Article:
• "Homescreen" / "Phone" / "Mail" / "Safari" / "iPod" / "Photos" / "Voice Control" / "Messages" / "Maps+Compass" / "Keyboard" / "Search" / "App Store" / "iTunes Store" / "More Features" AKA Standard Apps
    Why are you selling me on features that have been around for years on older models? Or sorry, I guess the better question is: Why are you treating these features like they are brand new? All of these were available in 3G, maybe with 1 or 2 less features each, but even then, Cydia has some of those features as well (such as bluetooth keyboard support).

    You may be thinking I'm being picky here, but come on. Everyone has an iPhone. If you don't have an iPhone, you've at least used it. And if you haven't used it, you've at least heard of it. I guess I am kind of speaking as someone with exposure to the iPhone and its features, but it's just sad that out of the 20 Features listed for the iPhone 4G, only 5 are really new, and some of them are debatable.

So let me squeeze all that down to a small, simple list of what is truly new to the iPhone, capable of it "changing everything".
  1. Hi resolution front + back camera (with flash on back); Records & edits videos.
  2. Very hi res, durable, nice looking screen.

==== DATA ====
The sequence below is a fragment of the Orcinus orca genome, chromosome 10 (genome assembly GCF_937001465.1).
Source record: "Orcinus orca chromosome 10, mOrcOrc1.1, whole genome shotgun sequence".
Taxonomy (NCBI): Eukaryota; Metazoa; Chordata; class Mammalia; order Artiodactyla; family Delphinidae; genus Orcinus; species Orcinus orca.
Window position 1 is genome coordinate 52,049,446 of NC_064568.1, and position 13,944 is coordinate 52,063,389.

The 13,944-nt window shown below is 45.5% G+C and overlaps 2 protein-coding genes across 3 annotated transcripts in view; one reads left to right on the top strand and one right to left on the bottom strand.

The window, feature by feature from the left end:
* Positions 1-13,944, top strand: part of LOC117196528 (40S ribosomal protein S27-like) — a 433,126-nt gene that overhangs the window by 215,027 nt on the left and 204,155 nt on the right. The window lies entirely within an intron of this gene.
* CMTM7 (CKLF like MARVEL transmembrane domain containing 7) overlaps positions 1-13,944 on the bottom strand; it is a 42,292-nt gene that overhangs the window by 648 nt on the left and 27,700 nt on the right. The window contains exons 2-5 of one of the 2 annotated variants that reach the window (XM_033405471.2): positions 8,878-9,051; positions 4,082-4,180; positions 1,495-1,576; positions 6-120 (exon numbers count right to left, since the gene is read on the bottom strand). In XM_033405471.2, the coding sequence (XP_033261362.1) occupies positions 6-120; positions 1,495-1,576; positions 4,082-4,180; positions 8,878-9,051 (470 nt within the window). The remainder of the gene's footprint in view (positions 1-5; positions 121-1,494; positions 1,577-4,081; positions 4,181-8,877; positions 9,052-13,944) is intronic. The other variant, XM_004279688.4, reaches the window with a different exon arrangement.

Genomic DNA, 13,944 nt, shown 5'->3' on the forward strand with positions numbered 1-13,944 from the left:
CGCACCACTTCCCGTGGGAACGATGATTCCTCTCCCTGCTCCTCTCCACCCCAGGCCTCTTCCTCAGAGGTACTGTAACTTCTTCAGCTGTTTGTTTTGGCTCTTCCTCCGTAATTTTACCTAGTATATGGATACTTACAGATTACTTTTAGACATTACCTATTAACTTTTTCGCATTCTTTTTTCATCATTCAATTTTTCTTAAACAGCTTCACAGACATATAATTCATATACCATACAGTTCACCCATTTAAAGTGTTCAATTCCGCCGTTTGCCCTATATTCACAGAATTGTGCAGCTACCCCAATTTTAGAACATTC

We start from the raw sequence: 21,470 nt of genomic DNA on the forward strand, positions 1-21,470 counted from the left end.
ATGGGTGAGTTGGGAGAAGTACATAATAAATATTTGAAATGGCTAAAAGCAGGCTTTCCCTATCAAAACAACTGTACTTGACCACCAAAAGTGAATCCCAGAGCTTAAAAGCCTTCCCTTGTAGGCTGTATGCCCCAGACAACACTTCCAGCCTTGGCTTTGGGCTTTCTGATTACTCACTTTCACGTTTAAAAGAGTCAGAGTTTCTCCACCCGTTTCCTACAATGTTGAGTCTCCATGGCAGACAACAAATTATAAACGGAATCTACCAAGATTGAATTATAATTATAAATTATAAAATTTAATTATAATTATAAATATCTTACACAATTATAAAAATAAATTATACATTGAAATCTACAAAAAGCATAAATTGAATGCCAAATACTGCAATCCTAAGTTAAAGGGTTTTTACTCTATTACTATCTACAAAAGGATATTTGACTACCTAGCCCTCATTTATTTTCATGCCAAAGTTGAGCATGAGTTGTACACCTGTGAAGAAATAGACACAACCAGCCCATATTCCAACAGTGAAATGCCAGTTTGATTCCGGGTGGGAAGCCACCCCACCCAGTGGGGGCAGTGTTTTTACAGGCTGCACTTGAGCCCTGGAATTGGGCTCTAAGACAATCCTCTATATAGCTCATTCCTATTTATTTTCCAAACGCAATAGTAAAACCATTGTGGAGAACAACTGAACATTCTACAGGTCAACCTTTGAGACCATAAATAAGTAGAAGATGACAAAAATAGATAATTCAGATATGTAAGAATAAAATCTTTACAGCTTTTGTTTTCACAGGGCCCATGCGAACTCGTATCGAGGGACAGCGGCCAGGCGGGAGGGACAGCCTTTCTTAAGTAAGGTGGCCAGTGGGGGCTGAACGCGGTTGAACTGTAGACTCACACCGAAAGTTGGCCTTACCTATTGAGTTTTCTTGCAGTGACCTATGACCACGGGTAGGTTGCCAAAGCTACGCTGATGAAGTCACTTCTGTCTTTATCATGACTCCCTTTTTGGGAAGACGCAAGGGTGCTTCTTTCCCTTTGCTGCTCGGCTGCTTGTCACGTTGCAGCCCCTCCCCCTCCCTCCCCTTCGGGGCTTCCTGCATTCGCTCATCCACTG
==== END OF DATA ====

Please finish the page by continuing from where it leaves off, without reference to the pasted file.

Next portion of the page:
Uber condensed, maybe, but that's what I see as the new features for the iPhone 4. I was going to include Multi tasking, but that comes from an update to the OS (newly named iOS) which is even available for iPhone 3GS, 3G, and possibly even my iPod Touch. But in terms of other hardware stuff, I don't know about the speed of the processor or anything like that so that could possibly fall under a new improvement, but I'm still unimpressed.

Now let me take some time to turn the tables and say something nice, since I sound like the Simon Cowell of technology. I actually love iPhones. Well, iLove my iPod touch and to me, an iPhone is an iTouch with 3G (or Wifi anywhere), SMS, and phone functionality (including a mic). But I do love the idea of Apps, how they work and run, all of it. Furthermore, I'm not even dare saying that the iPhone 4 is a bad product, nor the iPhone 3 for that matter. I respect the iPhone's position as a smartphone,and a leading one at that.


So why write this? Why whine (thought it is not my intention)? Because of Apple. I'm not an Apple fan. I do not hate Apple products, but I cannot truthfully say that I do not hate Apple. Why? That's another blog post entirely, but in this case, it's because they are trying to push a new version of their already successful and -I'll admit- revolutionary product as "Changing everything". Shenanigans.

I do believe I'm babbling now, so I'll sign off. I'm not rigid in my stance so if someone were to tell me reasons that the iPhone 4 truly is going to "Change everything" and I understood and agreed, then I would most certainly change my opinion. But until then, I'm going to say this:
I'm glad Gizmodo leaked the iPhone 4 info early so I could know ahead of time just how much it's not anything amazingly new.

Constantly pissing off Mac fanboys,
-Bry

PS - If you think I've gone off on Apple a few times for how they push their products, wait till I finally decide to jot down my thoughts for Microsoft and their precious "Windows 7 was my idea" campaign. Hoo boy, it'll be enough for a book, Mac fans.